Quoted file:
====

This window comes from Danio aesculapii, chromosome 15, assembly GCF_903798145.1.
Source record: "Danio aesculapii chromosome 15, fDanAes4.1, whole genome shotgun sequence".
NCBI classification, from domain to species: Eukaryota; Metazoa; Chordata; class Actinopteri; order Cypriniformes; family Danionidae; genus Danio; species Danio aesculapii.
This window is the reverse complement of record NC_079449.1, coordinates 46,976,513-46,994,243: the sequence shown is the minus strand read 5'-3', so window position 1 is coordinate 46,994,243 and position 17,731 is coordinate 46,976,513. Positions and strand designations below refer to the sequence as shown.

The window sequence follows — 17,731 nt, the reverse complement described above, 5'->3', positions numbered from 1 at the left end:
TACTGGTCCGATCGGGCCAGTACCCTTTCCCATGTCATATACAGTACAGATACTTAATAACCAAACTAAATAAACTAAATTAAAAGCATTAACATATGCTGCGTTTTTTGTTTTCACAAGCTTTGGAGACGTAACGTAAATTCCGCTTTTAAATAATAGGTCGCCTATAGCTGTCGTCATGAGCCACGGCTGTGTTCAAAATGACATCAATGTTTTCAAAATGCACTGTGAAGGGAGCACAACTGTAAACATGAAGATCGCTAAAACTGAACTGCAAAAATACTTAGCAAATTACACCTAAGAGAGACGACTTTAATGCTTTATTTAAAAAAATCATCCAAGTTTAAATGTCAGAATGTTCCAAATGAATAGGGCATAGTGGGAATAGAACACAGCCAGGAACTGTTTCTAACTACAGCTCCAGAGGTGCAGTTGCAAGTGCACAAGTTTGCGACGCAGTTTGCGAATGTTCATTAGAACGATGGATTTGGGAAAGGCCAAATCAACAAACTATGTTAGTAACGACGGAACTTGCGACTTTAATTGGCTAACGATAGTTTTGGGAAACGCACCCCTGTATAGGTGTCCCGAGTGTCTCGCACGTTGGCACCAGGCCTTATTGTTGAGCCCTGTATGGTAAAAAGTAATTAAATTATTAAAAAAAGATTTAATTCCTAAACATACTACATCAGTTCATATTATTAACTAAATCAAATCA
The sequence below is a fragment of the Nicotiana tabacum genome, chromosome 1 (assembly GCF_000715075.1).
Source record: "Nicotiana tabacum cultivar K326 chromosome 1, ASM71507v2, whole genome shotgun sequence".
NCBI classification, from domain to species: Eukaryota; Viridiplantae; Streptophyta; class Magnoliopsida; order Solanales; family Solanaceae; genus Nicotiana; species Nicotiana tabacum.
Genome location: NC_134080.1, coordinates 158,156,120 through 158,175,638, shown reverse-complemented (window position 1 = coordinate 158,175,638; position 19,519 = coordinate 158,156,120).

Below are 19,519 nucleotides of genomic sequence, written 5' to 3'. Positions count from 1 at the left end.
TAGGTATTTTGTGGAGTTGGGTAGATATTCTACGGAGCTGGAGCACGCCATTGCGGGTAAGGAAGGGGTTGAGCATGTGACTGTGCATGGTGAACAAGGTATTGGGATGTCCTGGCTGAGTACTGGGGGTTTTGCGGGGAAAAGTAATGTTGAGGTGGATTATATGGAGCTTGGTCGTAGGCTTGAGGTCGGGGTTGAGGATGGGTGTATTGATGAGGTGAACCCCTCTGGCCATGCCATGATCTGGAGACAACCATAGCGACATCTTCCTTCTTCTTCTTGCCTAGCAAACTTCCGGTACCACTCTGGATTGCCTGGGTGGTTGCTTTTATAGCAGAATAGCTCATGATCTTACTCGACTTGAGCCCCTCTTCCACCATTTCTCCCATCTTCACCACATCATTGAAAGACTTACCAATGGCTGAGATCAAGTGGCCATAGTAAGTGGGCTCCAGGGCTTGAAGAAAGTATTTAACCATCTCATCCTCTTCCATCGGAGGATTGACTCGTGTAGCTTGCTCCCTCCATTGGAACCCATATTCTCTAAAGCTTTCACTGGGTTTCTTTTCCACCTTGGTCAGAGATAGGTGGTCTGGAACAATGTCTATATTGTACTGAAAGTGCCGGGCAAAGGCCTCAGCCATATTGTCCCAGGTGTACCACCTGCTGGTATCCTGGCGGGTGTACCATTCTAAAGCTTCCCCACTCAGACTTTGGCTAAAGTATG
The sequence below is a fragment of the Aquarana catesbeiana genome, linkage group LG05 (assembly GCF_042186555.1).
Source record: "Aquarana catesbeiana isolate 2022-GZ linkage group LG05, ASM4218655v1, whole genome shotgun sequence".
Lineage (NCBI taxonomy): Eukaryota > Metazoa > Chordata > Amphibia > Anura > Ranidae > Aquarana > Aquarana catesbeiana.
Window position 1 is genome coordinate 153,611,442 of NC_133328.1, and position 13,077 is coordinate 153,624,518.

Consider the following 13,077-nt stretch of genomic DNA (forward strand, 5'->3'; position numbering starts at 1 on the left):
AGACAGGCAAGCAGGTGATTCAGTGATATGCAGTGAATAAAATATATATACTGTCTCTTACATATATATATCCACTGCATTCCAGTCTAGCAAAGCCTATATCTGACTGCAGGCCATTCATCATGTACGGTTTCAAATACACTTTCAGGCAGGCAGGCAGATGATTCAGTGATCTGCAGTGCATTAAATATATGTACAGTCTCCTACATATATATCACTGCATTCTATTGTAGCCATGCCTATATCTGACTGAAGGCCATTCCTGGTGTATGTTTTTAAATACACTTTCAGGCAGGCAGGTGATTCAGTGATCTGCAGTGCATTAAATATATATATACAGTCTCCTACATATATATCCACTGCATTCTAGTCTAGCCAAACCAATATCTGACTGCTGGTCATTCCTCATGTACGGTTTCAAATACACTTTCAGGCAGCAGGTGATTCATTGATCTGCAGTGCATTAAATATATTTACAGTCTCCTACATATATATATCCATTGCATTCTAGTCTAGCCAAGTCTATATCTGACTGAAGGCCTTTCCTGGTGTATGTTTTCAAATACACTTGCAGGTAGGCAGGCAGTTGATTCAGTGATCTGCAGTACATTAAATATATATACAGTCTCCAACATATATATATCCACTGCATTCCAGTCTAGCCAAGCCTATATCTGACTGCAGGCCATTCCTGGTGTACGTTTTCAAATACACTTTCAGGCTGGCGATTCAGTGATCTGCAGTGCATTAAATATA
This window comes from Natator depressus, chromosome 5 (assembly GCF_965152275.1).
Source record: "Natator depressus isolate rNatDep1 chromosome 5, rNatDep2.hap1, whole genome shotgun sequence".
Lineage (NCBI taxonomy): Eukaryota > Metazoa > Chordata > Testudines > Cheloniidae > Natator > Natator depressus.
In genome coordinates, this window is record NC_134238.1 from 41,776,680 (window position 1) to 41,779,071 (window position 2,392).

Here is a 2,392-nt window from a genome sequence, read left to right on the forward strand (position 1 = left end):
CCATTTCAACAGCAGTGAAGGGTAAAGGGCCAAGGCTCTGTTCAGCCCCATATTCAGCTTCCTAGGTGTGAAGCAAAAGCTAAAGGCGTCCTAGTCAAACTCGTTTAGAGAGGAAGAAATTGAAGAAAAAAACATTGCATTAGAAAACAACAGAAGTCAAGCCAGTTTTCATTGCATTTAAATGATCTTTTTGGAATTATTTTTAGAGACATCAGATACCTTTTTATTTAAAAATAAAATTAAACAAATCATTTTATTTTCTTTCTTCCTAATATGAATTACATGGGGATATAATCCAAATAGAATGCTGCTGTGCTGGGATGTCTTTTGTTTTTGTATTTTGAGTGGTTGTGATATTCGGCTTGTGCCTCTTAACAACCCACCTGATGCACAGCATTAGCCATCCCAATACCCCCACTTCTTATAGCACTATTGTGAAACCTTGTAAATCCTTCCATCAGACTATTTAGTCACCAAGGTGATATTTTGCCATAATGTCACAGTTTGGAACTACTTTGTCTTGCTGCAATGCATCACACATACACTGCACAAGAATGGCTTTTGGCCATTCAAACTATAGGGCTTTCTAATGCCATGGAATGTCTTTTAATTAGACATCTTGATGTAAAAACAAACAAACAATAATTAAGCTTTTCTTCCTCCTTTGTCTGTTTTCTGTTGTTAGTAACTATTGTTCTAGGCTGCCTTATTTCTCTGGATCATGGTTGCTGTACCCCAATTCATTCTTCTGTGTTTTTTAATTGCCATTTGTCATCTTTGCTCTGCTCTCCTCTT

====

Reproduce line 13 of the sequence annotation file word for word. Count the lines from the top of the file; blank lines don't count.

The sequence below is a fragment of the Aquarana catesbeiana genome, linkage group LG05 (assembly GCF_042186555.1).